Muncie Central High School - Magician Yearbook (Muncie, IN)

 - Class of 1929

Page 1 of 144

 

Muncie Central High School - Magician Yearbook (Muncie, IN) online yearbook collection, 1929 Edition, Cover
Cover



Page 6, 1929 Edition, Muncie Central High School - Magician Yearbook (Muncie, IN) online yearbook collectionPage 7, 1929 Edition, Muncie Central High School - Magician Yearbook (Muncie, IN) online yearbook collection
Pages 6 - 7

Page 10, 1929 Edition, Muncie Central High School - Magician Yearbook (Muncie, IN) online yearbook collectionPage 11, 1929 Edition, Muncie Central High School - Magician Yearbook (Muncie, IN) online yearbook collection
Pages 10 - 11

Page 14, 1929 Edition, Muncie Central High School - Magician Yearbook (Muncie, IN) online yearbook collectionPage 15, 1929 Edition, Muncie Central High School - Magician Yearbook (Muncie, IN) online yearbook collection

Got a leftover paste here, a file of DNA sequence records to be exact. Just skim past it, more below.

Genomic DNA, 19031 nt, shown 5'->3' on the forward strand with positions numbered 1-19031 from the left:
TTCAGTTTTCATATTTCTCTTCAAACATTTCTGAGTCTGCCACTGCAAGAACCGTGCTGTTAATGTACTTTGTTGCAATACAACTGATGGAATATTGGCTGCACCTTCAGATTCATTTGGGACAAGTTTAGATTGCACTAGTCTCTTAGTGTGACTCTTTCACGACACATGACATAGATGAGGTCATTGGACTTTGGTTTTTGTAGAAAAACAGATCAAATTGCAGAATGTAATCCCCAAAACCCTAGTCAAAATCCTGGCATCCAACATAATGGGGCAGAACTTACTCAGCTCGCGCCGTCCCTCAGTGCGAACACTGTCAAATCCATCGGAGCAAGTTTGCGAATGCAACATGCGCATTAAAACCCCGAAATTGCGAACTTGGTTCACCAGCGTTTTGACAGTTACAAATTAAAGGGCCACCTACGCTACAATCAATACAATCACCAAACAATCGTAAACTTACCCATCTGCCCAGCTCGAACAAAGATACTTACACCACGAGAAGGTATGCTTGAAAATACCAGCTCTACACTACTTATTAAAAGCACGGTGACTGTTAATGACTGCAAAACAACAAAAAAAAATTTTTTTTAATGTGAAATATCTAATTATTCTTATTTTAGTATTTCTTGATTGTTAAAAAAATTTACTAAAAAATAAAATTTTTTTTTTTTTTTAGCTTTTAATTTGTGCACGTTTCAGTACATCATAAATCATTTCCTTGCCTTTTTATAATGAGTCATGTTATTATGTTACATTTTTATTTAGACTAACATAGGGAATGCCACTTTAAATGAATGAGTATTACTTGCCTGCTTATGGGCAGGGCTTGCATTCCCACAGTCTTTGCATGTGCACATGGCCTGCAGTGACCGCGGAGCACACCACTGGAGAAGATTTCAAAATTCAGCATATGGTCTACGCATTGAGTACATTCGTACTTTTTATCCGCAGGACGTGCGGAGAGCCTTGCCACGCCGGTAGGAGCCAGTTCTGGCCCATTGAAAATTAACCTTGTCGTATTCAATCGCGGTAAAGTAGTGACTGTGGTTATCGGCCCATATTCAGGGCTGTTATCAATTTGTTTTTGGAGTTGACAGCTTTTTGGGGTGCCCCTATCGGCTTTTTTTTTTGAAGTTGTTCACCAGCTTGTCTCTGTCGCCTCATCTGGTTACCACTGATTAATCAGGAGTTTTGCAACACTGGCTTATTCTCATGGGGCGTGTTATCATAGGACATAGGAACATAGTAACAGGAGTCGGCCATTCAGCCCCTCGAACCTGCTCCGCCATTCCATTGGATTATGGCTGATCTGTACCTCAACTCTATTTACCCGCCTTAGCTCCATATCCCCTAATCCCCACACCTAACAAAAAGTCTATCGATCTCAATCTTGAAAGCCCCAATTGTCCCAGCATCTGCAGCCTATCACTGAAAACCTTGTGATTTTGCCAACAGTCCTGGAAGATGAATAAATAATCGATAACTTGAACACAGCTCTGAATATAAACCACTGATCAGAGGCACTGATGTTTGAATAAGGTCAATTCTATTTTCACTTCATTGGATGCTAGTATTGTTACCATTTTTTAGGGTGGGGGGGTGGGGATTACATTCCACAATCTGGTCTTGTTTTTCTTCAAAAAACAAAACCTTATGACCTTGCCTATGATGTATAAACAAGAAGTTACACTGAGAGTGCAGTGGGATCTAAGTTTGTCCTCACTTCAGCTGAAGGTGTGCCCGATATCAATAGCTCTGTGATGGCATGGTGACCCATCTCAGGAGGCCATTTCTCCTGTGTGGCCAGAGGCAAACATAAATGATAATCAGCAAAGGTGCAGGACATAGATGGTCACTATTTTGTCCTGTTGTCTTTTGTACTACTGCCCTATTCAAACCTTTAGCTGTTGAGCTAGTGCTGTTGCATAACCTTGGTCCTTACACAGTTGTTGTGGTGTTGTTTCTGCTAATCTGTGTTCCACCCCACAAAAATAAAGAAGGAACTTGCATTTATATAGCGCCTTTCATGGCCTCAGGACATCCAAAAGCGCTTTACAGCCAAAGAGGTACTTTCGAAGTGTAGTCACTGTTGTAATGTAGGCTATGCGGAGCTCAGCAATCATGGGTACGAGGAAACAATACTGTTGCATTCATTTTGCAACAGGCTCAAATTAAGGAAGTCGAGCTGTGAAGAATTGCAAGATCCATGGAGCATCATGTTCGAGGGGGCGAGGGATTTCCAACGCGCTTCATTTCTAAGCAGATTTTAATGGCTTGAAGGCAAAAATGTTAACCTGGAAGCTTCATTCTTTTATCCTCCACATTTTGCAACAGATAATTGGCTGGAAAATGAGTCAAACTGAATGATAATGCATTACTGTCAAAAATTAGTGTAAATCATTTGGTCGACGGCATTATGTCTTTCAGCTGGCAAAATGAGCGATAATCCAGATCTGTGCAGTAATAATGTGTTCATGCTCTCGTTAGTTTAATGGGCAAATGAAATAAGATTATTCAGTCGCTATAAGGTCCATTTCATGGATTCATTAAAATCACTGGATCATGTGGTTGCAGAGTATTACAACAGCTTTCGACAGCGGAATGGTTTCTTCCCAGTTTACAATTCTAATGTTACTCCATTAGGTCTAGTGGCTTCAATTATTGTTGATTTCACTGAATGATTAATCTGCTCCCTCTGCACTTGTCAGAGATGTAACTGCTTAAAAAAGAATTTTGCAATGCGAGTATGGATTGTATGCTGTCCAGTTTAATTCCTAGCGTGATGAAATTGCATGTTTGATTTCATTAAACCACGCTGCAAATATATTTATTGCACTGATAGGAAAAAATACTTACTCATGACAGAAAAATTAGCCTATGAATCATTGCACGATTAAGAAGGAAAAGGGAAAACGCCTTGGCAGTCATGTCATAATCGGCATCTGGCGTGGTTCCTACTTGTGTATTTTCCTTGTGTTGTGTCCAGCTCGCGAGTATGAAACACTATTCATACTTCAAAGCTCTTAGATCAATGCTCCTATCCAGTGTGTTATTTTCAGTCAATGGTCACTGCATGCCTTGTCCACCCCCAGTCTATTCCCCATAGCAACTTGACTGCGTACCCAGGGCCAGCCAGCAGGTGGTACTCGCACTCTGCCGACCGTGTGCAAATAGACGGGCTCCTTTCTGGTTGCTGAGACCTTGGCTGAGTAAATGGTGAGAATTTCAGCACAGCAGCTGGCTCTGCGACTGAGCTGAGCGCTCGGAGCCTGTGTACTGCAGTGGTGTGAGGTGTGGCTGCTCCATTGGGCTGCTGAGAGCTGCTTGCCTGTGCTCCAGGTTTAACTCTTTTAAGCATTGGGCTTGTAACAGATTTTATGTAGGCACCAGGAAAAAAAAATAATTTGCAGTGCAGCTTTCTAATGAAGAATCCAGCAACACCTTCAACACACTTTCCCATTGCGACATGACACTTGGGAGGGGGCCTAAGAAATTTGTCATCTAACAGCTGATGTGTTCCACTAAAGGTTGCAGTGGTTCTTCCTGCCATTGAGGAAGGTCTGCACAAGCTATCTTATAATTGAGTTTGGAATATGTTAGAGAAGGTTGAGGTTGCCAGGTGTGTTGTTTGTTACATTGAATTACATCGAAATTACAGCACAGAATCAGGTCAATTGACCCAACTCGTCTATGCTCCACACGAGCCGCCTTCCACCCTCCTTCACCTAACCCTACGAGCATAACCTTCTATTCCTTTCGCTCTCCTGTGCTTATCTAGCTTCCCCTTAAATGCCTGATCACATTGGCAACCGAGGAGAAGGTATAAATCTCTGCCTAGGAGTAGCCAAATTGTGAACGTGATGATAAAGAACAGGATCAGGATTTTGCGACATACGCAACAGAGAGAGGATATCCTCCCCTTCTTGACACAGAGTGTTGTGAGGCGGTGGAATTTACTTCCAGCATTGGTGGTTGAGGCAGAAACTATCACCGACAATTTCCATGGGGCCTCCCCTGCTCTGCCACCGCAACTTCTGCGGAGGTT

Pages 14 - 15

Page 8, 1929 Edition, Muncie Central High School - Magician Yearbook (Muncie, IN) online yearbook collectionPage 9, 1929 Edition, Muncie Central High School - Magician Yearbook (Muncie, IN) online yearbook collection
Pages 8 - 9
Page 12, 1929 Edition, Muncie Central High School - Magician Yearbook (Muncie, IN) online yearbook collectionPage 13, 1929 Edition, Muncie Central High School - Magician Yearbook (Muncie, IN) online yearbook collection
Pages 12 - 13
Page 16, 1929 Edition, Muncie Central High School - Magician Yearbook (Muncie, IN) online yearbook collectionPage 17, 1929 Edition, Muncie Central High School - Magician Yearbook (Muncie, IN) online yearbook collection
Pages 16 - 17

Text from Pages 1 - 144 of the 1929 volume: